Renormalizability

By conventional power counting, e¬ective supergravity theories are non-

renormalizable. A good guide to assessing this is to examine the dimensions

of various terms in the action. The Einstein“Hilbert action, for example, in

D dimensions takes the form

√

1

’gRdD x.

S= (8.5)

16πGD

The curvature has dimensions (length)’2 , and therefore the D-dimensional

Newton constant GD must have dimension (length)D’2 . This is proportional

to the square of the gravitational coupling constant, which therefore has

negative mass dimension for D > 2. Ordinarily, barring some miracle, this

is an indication of nonrenormalizability.1 It has been shown by explicit

calculation that no such miracle occurs in the case of pure gravity in D = 4.

There is no good reason to expect miraculous cancellations in other cases

with D > 3, either, though it would be nice to prove that they don™t occur.

Nonrenormalizability is okay for theories whose only intended use is as

e¬ective actions for describing the low-energy physics of a more fundamental

theory (string theory or M-theory). The in¬nite number of higher-order

quantum corrections to these actions can be ignored for most purposes at

low energies. Some of these quantum corrections are important, however.

In fact, some of them already arose in the anomaly analysis of Chapter 5.

M-theory certainly requires an in¬nite number of higher-dimension correc-

tions to 11-dimensional supergravity. Such an expansion is unambiguously

determined by M-theory (up to ¬eld rede¬nitions) if one assumes a simple

space-time topology, such as 10,1 . In Chapter 9 it is shown that in 10,1

¡ ¡

there are R4 terms, in particular. The present chapter describes dualities

relating M-theory to type IIA and type IIB superstring theory. These have

been used to determine the precise form of the R4 corrections to D = 11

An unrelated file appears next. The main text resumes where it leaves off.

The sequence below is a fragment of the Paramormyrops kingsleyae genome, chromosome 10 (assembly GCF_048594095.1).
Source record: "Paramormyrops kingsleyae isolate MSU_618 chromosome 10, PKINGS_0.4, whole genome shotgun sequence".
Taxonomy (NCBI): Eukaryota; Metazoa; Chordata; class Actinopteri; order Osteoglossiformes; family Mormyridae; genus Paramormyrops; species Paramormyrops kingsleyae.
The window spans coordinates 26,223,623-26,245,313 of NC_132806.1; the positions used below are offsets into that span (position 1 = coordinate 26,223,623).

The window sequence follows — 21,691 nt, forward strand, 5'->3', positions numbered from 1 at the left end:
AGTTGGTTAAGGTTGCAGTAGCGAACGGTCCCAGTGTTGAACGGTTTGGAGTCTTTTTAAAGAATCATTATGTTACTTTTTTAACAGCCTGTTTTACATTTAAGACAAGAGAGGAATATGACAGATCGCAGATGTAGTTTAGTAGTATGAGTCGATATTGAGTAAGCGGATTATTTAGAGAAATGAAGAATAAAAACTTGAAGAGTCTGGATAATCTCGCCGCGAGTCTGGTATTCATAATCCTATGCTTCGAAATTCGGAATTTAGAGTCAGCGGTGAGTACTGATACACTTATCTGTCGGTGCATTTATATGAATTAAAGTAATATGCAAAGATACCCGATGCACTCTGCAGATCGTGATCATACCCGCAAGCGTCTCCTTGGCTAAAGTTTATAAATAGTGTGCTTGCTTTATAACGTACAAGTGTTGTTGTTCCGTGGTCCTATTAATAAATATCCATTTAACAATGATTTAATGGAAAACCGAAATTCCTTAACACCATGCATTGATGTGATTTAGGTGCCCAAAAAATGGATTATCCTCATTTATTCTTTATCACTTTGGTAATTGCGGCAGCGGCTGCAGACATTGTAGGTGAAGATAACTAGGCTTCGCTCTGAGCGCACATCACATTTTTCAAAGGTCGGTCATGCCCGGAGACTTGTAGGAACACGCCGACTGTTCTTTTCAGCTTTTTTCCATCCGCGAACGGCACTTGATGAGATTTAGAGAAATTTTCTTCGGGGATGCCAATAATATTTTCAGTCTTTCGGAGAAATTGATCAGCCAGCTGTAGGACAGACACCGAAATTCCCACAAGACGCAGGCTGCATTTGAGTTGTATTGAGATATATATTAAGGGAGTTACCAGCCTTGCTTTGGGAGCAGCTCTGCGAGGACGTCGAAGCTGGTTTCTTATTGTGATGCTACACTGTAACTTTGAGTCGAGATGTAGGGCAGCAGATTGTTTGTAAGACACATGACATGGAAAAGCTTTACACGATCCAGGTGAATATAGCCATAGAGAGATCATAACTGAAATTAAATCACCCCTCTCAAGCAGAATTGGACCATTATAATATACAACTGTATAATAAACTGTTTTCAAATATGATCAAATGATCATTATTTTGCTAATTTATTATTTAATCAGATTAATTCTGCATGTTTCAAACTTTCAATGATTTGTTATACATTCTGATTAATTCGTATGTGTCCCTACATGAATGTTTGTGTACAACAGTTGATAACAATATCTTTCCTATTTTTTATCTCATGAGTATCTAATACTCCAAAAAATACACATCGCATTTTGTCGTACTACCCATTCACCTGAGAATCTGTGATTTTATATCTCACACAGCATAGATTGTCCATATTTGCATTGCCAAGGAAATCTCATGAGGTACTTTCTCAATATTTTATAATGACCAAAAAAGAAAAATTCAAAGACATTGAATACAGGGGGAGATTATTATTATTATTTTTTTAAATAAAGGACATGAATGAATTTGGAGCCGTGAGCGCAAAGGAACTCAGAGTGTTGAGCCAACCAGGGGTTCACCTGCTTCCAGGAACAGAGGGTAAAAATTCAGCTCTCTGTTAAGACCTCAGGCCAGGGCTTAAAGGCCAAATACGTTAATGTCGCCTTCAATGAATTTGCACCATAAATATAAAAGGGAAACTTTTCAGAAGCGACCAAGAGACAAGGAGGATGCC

supergravity required by M-theory.

1 Actually, pure gravity for D = 3 appears to be a consistent quantum theory. However, a

graviton in three dimensions has no physical polarization states, so that theory is essentially

topological.

302 M-theory and string duality

Eleven-dimensional supergravity

The low-energy e¬ective action of M-theory, called 11-dimensional super-

gravity, is our starting point. This theory was constructed in 1978 and

studied extensively in subsequent years, but it was only in the mid-1990s

that this theory found its place on the string theory map.

In its heyday (around 1980) there were two major reasons for being skep-

tical about D = 11 supergravity. The ¬rst was its evident lack of renormal-

izability, which led to the belief that it does not approximate a well-de¬ned

quantum theory. The second was its lack of chirality, that is, its left“right

symmetry, which suggested that it could not have a vacuum with the chiral

structure required for a realistic model. Within the conventional Kaluza“

Klein framework being explored at that time, both of these objections were

justi¬ed. However, we now view D = 11 supergravity as a low-energy e¬ec-

tive description of M-theory. As such, there are good reasons to believe that

there is a well-de¬ned quantum interpretation. The situation with regard

to chirality is also changed. Among the new ingredients are the branes, the

M2-brane and the M5-brane, as well as end-of-the-world 9-branes. As was

mentioned in Chapter 5, and is discussed further in this chapter, the latter

appear in the strong-coupling description of the E8 — E8 heterotic string

theory and introduce left“right asymmetry consistent with anomaly can-

cellation requirements. There are also nonperturbative dualities, which is

discussed in this chapter, that relate M-theory to chiral superstring theories.

Moreover, it is now understood that compacti¬cation on manifolds with suit-

able singularities, which would not be well de¬ned in a pure Kaluza“Klein

supergravity context, can result in chirality in four dimensions.

Field content

Compared to the massless spectrum of the ten-dimensional superstring the-

ories, the ¬eld content of 11-dimensional supergravity is relatively simple.

First, since it contains gravity, there is a graviton, which is a symmetric

traceless tensor of SO(D ’ 2), the little group for a massless particle. It has

1 1

(D ’ 1)(D ’ 2) ’ 1 = D(D ’ 3) = 44 (8.6)

2 2